A) Put most of your time and energy into your education (the NCAA has strict requirements about maintaining good grades);
B) Pay for it yourself with a part-time job;
C) Treat athletics as the most important thing in your life, or be cut from the program.
If you don't risk paralysis at least once a season, why even bother going to school?
This is, for many student-athletes, physically impossible. And both schools and the NCAA f*****g well know it. Something has to give. And usually, that something is academics.
Understand, student-athletes rarely see scholarships (maybe 2 percent receive athletic scholarships). They're then asked to devote stupidly long hours to the sport (as our football source describes it, a typical morning includes "film, workouts, practice, meetings, and more film, from 4:45 to 11:10 a.m." -- that's before classes even start). That's in addition to juggling a full class schedule and probably making room for a part-time job to pay the living expenses that loans and financial aid won't cover. So how is your average 19-year-old supposed to pull that off in a 24-hour day?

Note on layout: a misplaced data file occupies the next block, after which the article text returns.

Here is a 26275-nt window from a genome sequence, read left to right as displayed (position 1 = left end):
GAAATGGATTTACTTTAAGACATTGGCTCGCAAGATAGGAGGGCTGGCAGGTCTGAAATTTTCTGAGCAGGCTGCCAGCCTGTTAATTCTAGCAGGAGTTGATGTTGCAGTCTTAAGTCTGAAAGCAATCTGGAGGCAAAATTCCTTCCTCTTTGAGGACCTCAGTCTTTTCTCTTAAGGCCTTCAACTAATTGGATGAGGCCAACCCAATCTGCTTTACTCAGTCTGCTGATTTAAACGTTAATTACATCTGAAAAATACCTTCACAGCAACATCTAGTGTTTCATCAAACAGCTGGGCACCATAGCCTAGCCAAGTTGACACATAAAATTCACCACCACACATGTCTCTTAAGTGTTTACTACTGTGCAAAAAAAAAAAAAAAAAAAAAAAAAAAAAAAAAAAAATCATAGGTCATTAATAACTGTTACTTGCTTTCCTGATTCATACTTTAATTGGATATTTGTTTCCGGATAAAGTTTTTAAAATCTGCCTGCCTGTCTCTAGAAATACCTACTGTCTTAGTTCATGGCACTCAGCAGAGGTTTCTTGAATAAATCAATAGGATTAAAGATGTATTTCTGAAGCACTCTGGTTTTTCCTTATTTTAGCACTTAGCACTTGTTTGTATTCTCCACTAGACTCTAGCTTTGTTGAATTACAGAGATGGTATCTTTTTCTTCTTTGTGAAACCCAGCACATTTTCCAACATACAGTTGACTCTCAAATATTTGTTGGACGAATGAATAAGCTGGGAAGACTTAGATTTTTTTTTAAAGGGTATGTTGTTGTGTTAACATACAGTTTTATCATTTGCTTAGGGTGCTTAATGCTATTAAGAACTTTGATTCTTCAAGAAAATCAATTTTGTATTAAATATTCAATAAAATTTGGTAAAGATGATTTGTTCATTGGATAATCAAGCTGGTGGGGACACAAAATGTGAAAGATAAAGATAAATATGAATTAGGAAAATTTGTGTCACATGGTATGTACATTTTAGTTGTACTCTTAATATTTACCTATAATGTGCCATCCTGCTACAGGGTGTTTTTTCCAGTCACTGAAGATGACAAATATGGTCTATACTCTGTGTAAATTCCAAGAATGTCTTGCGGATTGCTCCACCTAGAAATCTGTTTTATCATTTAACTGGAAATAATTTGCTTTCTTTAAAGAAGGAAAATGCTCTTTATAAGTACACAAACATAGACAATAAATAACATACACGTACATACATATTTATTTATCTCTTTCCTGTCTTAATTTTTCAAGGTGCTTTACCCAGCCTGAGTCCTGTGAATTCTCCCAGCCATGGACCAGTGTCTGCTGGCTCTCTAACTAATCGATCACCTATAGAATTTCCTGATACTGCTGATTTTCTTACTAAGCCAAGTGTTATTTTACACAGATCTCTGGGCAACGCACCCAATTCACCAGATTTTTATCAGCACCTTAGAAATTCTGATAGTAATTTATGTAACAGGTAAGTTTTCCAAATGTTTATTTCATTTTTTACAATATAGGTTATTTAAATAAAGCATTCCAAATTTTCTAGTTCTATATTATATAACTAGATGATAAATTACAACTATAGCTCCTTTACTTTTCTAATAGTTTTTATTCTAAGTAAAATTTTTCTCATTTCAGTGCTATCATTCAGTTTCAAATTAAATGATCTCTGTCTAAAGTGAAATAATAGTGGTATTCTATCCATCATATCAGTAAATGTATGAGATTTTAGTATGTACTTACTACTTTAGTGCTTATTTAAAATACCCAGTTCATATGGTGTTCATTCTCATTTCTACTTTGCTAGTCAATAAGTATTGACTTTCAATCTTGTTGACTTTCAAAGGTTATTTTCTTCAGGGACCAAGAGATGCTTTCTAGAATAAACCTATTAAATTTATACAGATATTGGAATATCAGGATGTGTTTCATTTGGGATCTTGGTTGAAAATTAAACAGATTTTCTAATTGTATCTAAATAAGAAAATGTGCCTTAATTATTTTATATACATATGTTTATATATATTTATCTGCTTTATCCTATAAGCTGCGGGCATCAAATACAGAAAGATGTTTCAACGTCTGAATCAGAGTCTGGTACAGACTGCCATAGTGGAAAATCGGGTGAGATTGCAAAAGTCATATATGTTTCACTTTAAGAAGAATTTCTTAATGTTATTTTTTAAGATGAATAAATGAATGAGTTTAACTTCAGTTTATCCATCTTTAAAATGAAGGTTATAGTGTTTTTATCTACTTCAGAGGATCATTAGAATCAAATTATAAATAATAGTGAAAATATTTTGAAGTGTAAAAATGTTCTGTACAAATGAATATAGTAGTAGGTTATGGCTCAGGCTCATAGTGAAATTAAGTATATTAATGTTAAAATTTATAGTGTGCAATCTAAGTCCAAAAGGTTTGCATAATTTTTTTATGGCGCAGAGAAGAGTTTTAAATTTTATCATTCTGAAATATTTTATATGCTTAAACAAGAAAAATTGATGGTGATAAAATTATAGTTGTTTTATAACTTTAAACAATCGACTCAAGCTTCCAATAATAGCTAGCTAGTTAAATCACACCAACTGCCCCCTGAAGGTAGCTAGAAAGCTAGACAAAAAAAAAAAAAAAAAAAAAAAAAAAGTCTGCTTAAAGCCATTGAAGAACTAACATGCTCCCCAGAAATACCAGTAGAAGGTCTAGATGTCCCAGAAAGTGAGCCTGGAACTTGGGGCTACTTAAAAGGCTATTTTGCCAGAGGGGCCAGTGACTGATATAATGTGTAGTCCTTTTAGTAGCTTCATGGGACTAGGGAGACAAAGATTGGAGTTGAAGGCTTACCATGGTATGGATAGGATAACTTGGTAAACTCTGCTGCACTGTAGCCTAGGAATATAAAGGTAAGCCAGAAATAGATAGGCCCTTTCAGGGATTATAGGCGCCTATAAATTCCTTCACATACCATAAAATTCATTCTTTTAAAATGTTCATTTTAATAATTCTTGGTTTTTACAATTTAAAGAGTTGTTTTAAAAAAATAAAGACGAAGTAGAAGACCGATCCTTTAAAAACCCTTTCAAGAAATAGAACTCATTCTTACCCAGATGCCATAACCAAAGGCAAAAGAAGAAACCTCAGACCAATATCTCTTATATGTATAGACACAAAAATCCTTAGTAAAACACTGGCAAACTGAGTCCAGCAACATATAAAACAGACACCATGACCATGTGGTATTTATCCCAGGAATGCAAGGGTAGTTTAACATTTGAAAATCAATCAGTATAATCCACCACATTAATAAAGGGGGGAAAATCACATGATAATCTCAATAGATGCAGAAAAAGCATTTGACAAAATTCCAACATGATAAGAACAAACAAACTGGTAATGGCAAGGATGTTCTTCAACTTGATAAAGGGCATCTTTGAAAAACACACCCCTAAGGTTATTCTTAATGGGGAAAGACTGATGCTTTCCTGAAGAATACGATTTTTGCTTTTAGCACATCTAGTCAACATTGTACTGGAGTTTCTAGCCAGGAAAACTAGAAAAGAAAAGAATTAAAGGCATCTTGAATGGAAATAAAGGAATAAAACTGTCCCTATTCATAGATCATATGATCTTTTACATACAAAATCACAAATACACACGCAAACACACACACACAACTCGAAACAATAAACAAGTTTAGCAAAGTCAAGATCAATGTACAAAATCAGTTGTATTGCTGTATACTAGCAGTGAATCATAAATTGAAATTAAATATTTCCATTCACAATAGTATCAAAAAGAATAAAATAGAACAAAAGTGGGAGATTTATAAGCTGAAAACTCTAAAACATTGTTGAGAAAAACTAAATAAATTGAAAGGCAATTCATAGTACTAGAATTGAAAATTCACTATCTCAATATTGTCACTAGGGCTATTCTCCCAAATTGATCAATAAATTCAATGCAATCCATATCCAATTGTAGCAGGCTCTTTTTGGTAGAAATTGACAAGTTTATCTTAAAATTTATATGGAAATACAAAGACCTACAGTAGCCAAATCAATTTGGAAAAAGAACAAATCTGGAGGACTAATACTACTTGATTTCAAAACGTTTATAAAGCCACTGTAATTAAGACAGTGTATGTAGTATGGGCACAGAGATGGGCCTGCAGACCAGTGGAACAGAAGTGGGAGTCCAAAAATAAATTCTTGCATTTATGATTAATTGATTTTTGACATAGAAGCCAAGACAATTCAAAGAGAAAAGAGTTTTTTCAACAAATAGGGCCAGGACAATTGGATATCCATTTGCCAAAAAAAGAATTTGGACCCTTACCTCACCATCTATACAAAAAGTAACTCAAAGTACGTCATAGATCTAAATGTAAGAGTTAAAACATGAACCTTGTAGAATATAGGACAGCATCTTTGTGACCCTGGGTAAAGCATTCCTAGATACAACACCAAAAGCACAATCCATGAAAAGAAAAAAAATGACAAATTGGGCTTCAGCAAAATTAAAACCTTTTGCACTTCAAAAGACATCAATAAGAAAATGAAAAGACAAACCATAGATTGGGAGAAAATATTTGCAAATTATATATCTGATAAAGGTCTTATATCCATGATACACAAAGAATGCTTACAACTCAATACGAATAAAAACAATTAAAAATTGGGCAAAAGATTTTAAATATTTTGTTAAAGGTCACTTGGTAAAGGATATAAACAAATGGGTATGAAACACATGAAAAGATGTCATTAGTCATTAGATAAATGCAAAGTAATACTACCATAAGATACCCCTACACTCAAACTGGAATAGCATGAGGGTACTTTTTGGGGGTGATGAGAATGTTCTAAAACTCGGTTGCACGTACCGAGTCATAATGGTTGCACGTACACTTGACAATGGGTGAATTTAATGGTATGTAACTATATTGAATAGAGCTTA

Well, according to our sources, the solution is simple: either find a way to game the system, or cheat your ass off.
For instance, there's what our football source (and many other student-athletes) did: something called "clustering," where students will intentionally take easier majors and pick out electives with the lightest workloads ... then make sure teammates all take the same classes. Then, "[we] find ways to divide the workload between us." Hey, at least they're learning teamwork.
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